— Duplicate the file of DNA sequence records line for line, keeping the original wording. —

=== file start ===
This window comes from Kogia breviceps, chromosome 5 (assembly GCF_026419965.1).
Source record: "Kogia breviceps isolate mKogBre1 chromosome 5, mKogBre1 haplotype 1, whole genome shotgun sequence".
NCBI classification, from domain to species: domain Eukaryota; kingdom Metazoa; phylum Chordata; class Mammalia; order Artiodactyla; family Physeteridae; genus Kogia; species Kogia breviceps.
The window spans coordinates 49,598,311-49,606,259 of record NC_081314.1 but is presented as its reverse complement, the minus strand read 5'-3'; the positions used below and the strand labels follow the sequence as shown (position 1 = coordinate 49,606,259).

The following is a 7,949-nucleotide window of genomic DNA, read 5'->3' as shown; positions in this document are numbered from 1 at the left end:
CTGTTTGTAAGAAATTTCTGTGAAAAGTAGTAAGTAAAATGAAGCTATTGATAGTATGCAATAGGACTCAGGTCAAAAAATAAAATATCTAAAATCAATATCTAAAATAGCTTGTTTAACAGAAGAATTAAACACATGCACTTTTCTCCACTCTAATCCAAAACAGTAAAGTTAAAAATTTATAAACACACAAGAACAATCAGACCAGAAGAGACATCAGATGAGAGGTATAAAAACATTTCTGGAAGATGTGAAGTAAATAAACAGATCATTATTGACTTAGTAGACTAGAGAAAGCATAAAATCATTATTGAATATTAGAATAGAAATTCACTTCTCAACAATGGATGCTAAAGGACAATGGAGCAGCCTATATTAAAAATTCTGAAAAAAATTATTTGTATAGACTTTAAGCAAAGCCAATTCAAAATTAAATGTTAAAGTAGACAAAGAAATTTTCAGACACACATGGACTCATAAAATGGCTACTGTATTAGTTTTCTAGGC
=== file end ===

This window comes from Kogia breviceps, chromosome 5 (assembly GCF_026419965.1).
Source record: "Kogia breviceps isolate mKogBre1 chromosome 5, mKogBre1 haplotype 1, whole genome shotgun sequence".
NCBI classification, from domain to species: domain Eukaryota; kingdom Metazoa; phylum Chordata; class Mammalia; order Artiodactyla; family Physeteridae; genus Kogia; species Kogia breviceps.
The window spans coordinates 49,598,311-49,606,259 of record NC_081314.1 but is presented as its reverse complement, the minus strand read 5'-3'; the positions used below and the strand labels follow the sequence as shown (position 1 = coordinate 49,606,259).

The following is a 7,949-nucleotide window of genomic DNA, read 5'->3' as shown; positions in this document are numbered from 1 at the left end:
CTGTTTGTAAGAAATTTCTGTGAAAAGTAGTAAGTAAAATGAAGCTATTGATAGTATGCAATAGGACTCAGGTCAAAAAATAAAATATCTAAAATCAATATCTAAAATAGCTTGTTTAACAGAAGAATTAAACACATGCACTTTTCTCCACTCTAATCCAAAACAGTAAAGTTAAAAATTTATAAACACACAAGAACAATCAGACCAGAAGAGACATCAGATGAGAGGTATAAAAACATTTCTGGAAGATGTGAAGTAAATAAACAGATCATTATTGACTTAGTAGACTAGAGAAAGCATAAAATCATTATTGAATATTAGAATAGAAATTCACTTCTCAACAATGGATGCTAAAGGACAATGGAGCAGCCTATATTAAAAATTCTGAAAAAAATTATTTGTATAGACTTTAAGCAAAGCCAATTCAAAATTAAATGTTAAAGTAGACAAAGAAATTTTCAGACACACATGGACTCATAAAATGGCTACTGTATTAGTTTTCTAGGC